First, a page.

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Medieval Arabic Philosophy

Continuing the theme of Aristotle's influence on medieval thought, we will shift from European to Arabic culture. Our excerpts will be taken from:
Classical Arabic Philosophy: An Anthology of Sources. Translated with Introduction, Notes, and Glossary by Jon McGinnis & David C. Reisman. Hackett Publishing Company, 2007. It is available from; new copies are $22.32 and used ones start at $16.87. Additional used copies are listed for $16.00 at The book is about 400 pages, but our discussion will be restricted to these selections (totaling about 200 pages): Ibn Sīnā, known as Avicenna (pp. [masked]) Al-Ghazālī (pp[masked]) Ibn Rushd, known as Averroes (pp. [masked]) For those who want access to the free public domain copies of the writers' works, as well as the full text of scholarly articles, go to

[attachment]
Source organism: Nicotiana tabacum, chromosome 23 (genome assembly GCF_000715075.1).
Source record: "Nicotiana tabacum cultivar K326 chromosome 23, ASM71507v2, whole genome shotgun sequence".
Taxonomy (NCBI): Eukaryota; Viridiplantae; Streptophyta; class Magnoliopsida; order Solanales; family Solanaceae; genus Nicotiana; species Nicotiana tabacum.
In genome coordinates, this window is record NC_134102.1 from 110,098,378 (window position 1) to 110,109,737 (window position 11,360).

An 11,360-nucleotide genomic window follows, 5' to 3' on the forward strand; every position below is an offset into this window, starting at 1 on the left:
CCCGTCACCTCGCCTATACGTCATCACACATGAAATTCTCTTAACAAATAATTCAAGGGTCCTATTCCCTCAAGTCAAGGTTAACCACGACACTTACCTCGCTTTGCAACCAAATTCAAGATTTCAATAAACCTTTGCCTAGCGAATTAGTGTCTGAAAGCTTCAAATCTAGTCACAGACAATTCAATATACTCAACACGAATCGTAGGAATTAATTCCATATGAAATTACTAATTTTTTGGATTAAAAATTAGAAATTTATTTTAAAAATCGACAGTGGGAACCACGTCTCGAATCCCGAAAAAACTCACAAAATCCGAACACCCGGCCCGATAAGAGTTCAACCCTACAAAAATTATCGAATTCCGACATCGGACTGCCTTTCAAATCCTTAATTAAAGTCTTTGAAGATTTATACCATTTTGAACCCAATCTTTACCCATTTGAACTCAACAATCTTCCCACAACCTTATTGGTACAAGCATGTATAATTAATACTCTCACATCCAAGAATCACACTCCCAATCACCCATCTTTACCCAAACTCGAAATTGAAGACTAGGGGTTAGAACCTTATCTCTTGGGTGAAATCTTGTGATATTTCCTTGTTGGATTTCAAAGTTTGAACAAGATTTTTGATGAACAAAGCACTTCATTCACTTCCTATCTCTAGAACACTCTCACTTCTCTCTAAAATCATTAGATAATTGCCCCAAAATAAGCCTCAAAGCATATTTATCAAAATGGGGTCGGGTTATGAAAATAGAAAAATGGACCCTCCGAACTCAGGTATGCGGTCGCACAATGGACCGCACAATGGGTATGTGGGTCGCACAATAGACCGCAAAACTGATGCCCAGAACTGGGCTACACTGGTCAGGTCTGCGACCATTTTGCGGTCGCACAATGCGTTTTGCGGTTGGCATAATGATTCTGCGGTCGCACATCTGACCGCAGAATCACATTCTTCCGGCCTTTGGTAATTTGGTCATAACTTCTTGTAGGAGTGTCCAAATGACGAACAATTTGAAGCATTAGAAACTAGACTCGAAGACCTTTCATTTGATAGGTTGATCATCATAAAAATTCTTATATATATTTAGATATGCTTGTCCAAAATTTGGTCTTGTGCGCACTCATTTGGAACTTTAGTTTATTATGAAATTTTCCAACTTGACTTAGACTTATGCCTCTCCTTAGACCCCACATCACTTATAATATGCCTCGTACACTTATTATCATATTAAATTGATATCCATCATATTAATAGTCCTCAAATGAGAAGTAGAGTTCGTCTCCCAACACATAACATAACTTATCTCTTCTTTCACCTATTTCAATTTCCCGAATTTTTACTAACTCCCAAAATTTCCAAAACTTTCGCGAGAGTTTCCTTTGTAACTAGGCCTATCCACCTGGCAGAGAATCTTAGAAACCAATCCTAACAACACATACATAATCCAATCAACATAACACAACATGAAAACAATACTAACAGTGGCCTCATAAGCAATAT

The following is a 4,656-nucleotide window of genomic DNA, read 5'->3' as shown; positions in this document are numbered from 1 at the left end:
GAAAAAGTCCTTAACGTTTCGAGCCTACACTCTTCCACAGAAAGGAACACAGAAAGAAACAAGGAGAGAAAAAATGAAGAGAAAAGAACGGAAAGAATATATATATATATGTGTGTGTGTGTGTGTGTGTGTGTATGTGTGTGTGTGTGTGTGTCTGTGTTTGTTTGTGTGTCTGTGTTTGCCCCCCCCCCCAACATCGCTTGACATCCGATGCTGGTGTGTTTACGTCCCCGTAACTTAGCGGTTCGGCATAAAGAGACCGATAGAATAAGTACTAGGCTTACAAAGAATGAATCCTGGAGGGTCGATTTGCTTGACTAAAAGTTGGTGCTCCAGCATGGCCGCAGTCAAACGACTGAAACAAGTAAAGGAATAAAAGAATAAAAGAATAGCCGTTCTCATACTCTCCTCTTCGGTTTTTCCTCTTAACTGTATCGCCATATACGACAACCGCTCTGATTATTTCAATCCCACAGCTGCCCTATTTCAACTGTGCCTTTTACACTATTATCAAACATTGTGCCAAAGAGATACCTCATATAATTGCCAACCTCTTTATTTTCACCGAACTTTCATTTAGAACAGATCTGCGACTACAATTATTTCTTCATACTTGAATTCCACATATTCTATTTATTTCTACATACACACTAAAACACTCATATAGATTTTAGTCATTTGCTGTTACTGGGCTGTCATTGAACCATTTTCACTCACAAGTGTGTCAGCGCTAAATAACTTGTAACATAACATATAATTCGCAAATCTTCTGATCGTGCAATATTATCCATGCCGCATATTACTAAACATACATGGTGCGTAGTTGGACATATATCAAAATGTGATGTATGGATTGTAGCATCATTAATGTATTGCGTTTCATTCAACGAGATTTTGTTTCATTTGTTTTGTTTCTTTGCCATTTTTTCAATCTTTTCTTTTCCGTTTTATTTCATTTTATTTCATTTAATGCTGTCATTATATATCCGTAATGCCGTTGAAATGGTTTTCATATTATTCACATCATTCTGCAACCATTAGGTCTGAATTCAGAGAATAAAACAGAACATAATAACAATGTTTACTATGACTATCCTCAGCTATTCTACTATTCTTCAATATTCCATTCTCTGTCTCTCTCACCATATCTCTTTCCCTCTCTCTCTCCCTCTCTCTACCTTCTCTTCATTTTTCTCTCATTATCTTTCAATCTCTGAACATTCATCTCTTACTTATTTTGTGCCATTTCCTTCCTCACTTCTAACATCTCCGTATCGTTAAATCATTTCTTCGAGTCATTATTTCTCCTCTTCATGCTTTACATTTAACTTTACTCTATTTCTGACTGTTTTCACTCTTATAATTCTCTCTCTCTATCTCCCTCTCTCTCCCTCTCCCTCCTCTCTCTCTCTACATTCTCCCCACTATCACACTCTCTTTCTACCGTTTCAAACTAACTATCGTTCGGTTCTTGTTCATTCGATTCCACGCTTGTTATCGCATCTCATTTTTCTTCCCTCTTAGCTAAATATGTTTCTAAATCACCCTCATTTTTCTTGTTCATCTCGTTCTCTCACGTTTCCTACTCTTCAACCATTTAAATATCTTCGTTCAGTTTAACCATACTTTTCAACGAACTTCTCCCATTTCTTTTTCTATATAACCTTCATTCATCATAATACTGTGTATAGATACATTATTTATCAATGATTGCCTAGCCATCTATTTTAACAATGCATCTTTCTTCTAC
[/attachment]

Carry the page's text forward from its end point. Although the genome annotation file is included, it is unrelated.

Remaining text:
Islamic Philosophy Online. The following articles provide additional background, analysis, and bibliographies:
"Influence of Arabic and Islamic Philosophy on the Latin West" in Stanford Encyclopedia of Philosophy
"Islamic Philosophy" in Wikipedia
"Avicenna" in Wikipedia
"Avicennism" in Wikipedia
"Ghazālī" in Wikipedia
"Averroes" in Wikipedia
"Averroes Database" maintained at Thomas-Institut der Universität zu Köln (most of the articles cited are in German or French, with a few noteworthy ones in English)

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  • Alex R.

    Really enjoyed it. Scott really does well with leading the group. I would like to have more of a direct forum, unless I am not finding it, while we're not there. I would love to share links (i.e. the philos video and zizek/tariq ramadan interviews from last month) directly with members and see their posts in order to broaden and enhance my reading.

    February 20, 2011

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